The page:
ISLAMABAD: The participation of main opposition leader and former Prime Minister Imran Khan in Pakistan’s general election set for January next year remains doubtful. Khan, winner of the last election in 2018, remains in jail after being convicted in a graft case in August despite his three-year sentence being suspended by a court.
Here are some facts about the options for Khan, 70, who is the country’s most popular party leader according to independent opinion polls:
BARRED FROM PUBLIC OFFICE
Khan, 70, remains barred from holding public office for five years due to his conviction, despite the suspension of his jail sentence. The bar will remain in place until his conviction is overturned by the high court, where he has appealed, a situation that currently rules him out of the January elections.
It remains unclear if his appeal will be decided in time for the next election, but aside from this graft case, the former cricket star faces dozens of other serious cases, too, which carry sentences from five years up to a death penalty.
STATE SECRETS CASE
Khan remains in judicial custody for a case related to leaking state secrets, which is at a pre-trial stage being heard by a special court that holds proceedings at a prison where he’s detained on security grounds. This week, another court allowed police to add sedition charges against him in two cases related to abetting attacks against military installations on May 9 by his supporters to protest against his brief arrest.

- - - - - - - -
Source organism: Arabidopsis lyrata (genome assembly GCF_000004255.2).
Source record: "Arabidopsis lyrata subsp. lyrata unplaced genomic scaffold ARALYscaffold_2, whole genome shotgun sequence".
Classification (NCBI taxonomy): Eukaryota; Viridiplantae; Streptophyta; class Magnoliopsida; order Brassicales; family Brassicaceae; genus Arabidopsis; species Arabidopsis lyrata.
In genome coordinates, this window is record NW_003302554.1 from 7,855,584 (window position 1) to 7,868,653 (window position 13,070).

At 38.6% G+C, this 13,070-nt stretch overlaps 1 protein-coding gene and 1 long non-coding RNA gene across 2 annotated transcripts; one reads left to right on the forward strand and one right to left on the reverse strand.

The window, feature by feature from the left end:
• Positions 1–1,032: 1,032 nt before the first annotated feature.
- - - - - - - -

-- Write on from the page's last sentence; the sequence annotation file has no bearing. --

KHAN’S PTI WEAKENED
Khan’s Pakistan Tehreek-e-Insaf (PTI) party can still contest the elections and will seek to tap into a sympathy vote, but it has been severely hobbled by the departure of key leaders in the aftermath of the May violence and the crackdown that ensued.
In Khan’s absence, the PTI was being led by former Foreign Minister Shah Mahmood Qureshi, but he too has been arrested in the state secrets case.
ROLE OF THE MILITARY
Analysts say the military-backed caretaker government, which has been questioned by the election commission over its credibility, wouldn’t let Khan bounce back, especially as independent polls show him to be the most popular party leader, a standing that could earn the PTI a good showing in January’s election.
Khan and his party continue to accuse the military of being behind his ousting and the crackdown.
The military, which according to analysts brought Khan to power in 2018, denies being behind his removal. His criticism of the armed forces and its top brass has not eased, and his appeals to the military to open talks with him haven’t yielded a response.
The military’s support remains key to anyone looking to attain power in Pakistan.